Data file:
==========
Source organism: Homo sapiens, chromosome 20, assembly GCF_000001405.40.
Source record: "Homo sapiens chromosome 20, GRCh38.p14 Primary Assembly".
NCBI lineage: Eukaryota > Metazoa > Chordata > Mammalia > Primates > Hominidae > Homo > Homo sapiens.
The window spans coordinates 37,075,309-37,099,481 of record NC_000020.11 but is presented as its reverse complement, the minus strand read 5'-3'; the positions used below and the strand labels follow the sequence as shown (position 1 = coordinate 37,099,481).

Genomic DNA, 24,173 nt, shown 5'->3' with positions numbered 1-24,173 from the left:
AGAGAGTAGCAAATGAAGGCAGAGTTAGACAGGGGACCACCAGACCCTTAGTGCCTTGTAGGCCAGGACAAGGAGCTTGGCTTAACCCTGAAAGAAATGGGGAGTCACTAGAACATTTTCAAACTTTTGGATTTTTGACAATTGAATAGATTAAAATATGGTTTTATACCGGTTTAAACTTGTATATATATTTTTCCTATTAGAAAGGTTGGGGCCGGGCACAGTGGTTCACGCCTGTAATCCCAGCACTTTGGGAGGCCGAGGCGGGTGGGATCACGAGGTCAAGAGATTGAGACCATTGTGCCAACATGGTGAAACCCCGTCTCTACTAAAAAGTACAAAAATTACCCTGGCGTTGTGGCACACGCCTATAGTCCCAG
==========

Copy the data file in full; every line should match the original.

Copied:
Source organism: Homo sapiens, chromosome 20, assembly GCF_000001405.40.
Source record: "Homo sapiens chromosome 20, GRCh38.p14 Primary Assembly".
NCBI lineage: Eukaryota > Metazoa > Chordata > Mammalia > Primates > Hominidae > Homo > Homo sapiens.
The window spans coordinates 37,075,309-37,099,481 of record NC_000020.11 but is presented as its reverse complement, the minus strand read 5'-3'; the positions used below and the strand labels follow the sequence as shown (position 1 = coordinate 37,099,481).

Genomic DNA, 24,173 nt, shown 5'->3' with positions numbered 1-24,173 from the left:
AGAGAGTAGCAAATGAAGGCAGAGTTAGACAGGGGACCACCAGACCCTTAGTGCCTTGTAGGCCAGGACAAGGAGCTTGGCTTAACCCTGAAAGAAATGGGGAGTCACTAGAACATTTTCAAACTTTTGGATTTTTGACAATTGAATAGATTAAAATATGGTTTTATACCGGTTTAAACTTGTATATATATTTTTCCTATTAGAAAGGTTGGGGCCGGGCACAGTGGTTCACGCCTGTAATCCCAGCACTTTGGGAGGCCGAGGCGGGTGGGATCACGAGGTCAAGAGATTGAGACCATTGTGCCAACATGGTGAAACCCCGTCTCTACTAAAAAGTACAAAAATTACCCTGGCGTTGTGGCACACGCCTATAGTCCCAG